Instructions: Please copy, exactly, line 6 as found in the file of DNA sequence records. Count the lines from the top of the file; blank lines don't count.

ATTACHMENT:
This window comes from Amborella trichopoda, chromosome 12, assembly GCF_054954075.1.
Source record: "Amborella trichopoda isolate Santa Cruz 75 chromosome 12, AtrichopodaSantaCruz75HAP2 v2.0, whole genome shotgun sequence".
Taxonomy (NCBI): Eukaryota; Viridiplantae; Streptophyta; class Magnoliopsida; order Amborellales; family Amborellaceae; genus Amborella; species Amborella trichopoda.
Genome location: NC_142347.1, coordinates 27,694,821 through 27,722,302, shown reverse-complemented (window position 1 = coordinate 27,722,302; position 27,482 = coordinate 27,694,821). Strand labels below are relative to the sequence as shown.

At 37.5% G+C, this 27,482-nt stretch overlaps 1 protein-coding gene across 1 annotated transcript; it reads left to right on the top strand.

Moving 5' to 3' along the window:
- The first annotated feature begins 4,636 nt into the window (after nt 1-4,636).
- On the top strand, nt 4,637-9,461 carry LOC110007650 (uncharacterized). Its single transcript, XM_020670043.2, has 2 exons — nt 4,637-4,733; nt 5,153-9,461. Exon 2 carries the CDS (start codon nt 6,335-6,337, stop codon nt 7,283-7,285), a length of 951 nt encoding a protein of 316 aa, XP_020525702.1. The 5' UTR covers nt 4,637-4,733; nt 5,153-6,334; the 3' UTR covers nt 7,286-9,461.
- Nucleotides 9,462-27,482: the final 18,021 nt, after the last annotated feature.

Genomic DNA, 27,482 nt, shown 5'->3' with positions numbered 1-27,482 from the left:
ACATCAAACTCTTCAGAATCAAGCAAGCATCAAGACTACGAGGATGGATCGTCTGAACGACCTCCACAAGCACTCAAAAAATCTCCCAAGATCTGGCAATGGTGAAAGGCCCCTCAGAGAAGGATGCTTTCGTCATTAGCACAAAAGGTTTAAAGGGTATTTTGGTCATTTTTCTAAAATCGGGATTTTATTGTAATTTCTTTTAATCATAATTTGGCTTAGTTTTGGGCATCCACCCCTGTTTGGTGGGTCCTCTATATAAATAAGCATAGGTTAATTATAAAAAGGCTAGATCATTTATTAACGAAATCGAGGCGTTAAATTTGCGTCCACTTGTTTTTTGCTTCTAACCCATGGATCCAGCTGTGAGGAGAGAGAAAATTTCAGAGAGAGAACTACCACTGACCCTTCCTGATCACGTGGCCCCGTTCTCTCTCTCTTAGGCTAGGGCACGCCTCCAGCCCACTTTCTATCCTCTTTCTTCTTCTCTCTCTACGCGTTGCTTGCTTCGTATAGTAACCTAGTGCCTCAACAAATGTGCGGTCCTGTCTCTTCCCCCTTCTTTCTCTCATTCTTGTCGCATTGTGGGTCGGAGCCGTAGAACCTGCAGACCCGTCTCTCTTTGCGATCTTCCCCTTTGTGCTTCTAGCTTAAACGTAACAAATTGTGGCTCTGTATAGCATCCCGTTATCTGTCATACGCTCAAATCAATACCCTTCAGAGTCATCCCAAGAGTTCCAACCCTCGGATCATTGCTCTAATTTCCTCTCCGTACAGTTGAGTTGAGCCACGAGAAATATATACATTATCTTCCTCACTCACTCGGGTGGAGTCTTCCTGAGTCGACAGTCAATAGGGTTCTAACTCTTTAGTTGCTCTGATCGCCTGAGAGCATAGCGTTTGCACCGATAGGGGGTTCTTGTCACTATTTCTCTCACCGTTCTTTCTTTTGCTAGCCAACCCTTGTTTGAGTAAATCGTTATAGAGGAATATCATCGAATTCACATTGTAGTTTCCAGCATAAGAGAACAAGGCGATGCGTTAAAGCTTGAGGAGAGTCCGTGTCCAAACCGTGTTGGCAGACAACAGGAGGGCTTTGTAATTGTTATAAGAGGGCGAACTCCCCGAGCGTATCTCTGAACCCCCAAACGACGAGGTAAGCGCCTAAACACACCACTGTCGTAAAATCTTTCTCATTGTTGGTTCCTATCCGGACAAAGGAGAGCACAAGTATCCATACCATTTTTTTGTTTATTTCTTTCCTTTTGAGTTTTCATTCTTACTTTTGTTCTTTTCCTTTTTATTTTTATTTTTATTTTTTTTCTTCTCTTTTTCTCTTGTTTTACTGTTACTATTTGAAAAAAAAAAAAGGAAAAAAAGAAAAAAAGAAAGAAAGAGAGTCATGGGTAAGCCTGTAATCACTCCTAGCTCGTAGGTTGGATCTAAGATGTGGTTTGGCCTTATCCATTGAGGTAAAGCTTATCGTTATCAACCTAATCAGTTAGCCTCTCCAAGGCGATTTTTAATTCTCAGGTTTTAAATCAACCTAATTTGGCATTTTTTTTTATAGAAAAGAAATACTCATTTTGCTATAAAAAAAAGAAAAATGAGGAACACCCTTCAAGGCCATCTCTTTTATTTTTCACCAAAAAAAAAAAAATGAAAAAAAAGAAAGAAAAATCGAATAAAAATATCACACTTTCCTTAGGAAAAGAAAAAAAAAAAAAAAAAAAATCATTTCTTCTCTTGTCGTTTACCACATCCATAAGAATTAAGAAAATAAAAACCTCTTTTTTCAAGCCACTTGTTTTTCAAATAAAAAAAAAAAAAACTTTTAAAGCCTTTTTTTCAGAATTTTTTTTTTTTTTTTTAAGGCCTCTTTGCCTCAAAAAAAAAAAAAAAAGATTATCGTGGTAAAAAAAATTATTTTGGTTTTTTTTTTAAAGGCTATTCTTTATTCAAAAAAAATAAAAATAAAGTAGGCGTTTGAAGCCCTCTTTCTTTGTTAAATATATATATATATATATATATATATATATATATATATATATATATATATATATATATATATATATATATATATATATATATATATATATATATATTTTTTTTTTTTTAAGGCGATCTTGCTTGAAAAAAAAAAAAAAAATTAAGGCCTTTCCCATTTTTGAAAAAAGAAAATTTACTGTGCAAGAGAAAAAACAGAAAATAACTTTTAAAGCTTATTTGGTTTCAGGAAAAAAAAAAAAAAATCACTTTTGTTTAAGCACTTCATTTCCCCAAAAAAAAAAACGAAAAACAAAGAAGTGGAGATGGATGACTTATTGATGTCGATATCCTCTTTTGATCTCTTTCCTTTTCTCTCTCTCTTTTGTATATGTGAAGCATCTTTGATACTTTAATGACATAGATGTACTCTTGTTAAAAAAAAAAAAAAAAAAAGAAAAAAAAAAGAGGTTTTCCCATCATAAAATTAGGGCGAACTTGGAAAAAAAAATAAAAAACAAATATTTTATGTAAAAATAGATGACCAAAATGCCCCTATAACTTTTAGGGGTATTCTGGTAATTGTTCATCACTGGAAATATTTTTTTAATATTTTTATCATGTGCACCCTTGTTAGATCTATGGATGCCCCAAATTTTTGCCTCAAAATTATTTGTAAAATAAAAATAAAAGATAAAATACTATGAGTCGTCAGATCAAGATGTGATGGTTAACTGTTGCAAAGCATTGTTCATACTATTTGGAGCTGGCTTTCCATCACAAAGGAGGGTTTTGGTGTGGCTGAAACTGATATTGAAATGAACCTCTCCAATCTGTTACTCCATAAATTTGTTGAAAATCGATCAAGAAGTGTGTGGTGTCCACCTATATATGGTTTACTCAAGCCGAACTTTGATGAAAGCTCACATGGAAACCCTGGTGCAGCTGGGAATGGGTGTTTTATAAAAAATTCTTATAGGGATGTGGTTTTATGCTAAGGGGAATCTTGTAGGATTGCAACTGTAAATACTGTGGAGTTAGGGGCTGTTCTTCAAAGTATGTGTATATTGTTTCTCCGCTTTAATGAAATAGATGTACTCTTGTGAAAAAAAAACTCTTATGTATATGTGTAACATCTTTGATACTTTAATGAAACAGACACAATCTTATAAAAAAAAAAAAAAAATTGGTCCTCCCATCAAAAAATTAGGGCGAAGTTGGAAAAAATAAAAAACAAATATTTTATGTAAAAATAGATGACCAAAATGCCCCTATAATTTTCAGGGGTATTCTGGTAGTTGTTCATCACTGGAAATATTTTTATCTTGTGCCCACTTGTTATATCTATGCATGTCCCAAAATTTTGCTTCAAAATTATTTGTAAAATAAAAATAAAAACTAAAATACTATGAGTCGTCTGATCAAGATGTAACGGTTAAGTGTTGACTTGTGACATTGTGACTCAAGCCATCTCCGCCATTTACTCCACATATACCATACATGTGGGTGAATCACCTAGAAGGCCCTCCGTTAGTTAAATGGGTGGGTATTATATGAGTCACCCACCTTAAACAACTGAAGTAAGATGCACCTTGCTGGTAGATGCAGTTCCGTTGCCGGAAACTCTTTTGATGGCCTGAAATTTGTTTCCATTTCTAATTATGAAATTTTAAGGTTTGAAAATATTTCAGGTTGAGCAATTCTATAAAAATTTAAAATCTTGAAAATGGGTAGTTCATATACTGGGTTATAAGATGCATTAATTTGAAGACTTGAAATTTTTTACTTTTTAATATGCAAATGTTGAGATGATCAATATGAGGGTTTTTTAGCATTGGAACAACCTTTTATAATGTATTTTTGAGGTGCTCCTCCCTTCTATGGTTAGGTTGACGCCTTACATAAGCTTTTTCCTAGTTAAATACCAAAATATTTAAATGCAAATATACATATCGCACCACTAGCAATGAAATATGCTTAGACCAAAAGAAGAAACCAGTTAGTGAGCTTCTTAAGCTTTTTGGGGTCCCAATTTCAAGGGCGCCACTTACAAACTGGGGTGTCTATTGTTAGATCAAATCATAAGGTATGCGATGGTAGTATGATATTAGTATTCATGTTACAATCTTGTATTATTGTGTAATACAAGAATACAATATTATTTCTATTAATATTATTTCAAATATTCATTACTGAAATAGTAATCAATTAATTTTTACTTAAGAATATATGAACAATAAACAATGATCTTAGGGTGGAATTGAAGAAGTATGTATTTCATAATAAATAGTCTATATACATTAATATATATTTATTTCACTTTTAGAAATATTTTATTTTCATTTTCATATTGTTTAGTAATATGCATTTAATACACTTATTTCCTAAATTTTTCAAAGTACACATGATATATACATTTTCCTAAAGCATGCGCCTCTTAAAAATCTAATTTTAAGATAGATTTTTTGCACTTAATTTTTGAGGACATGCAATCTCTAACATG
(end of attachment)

Moving 5' to 3' along the window: